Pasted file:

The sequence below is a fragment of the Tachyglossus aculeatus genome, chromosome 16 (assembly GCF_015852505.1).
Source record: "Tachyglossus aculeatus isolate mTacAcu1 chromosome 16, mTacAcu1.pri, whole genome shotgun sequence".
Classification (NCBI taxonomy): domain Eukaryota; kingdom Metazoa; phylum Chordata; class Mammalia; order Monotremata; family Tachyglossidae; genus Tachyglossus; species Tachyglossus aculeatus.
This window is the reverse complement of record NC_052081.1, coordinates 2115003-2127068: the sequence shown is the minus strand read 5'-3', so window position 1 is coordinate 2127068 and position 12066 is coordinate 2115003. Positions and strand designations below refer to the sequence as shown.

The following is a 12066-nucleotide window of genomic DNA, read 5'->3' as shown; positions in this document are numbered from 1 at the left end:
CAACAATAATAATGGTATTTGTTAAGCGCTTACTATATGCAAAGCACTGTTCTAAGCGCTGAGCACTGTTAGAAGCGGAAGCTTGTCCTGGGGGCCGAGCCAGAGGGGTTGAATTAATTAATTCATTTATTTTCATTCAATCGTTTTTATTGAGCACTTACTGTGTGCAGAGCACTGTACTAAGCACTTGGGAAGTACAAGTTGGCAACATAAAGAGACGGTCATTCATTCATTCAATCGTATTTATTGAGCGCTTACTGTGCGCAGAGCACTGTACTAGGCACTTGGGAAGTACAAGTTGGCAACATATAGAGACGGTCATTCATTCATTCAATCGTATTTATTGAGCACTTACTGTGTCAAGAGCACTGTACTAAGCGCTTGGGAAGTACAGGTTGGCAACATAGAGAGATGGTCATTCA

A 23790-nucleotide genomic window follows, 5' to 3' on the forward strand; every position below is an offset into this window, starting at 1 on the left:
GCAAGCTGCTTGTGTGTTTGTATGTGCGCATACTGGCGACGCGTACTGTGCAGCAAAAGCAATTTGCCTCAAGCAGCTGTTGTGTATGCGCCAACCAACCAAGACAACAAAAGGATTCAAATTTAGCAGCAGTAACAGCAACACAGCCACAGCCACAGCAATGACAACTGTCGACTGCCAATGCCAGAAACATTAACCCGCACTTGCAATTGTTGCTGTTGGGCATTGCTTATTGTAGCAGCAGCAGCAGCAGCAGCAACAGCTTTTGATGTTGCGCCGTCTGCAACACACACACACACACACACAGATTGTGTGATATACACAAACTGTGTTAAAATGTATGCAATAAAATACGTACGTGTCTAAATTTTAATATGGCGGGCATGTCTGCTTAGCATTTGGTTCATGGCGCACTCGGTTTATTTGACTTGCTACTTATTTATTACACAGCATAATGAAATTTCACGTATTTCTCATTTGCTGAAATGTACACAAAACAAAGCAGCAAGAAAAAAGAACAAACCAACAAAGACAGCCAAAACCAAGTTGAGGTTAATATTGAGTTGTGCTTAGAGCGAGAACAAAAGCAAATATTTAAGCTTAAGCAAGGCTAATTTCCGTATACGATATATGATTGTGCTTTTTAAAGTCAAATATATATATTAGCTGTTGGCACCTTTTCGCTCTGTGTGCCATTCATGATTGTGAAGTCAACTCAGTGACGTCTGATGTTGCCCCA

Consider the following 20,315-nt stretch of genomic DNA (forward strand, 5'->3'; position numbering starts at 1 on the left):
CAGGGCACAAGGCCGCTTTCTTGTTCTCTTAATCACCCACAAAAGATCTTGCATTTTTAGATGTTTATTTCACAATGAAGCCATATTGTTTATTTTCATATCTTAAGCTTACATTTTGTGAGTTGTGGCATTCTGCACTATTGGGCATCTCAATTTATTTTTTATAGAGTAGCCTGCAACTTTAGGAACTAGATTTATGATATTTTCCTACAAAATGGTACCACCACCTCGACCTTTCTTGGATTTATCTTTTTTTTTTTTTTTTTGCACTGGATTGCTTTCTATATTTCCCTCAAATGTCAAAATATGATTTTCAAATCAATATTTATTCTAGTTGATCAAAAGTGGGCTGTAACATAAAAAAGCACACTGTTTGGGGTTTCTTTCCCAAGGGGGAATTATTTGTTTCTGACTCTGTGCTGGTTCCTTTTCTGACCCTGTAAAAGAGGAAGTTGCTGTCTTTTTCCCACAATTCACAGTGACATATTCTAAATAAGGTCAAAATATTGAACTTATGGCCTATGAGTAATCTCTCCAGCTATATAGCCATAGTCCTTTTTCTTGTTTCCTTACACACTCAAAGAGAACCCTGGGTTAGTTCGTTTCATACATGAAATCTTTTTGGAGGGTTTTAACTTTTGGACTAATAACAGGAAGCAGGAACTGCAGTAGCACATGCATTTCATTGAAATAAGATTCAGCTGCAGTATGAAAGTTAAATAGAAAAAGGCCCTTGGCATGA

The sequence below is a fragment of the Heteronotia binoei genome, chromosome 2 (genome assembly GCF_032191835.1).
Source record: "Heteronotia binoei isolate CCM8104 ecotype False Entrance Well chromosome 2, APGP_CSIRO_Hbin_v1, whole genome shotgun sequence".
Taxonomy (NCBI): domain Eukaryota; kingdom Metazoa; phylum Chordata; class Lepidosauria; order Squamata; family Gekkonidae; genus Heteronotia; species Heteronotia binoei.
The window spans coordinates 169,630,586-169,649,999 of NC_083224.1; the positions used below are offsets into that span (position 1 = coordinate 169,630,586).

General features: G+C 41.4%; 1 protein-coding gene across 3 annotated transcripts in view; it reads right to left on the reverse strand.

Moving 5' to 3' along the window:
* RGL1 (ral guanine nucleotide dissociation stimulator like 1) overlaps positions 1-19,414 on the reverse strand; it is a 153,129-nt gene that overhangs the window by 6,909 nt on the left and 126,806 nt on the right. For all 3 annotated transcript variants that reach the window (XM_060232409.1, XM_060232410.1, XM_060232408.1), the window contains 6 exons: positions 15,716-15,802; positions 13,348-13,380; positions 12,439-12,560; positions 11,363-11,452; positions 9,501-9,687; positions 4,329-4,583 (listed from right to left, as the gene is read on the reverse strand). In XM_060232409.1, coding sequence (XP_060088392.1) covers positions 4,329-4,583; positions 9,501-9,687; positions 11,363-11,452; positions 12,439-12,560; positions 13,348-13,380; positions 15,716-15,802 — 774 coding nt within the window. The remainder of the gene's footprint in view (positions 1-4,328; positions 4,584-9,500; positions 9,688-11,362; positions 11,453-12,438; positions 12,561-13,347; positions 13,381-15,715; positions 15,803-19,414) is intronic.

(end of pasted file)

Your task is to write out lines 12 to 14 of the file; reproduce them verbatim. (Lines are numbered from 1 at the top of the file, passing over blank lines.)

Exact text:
Source record: "Heteronotia binoei isolate CCM8104 ecotype False Entrance Well chromosome 2, APGP_CSIRO_Hbin_v1, whole genome shotgun sequence".
Taxonomy (NCBI): domain Eukaryota; kingdom Metazoa; phylum Chordata; class Lepidosauria; order Squamata; family Gekkonidae; genus Heteronotia; species Heteronotia binoei.
The window spans coordinates 169,630,586-169,649,999 of NC_083224.1; the positions used below are offsets into that span (position 1 = coordinate 169,630,586).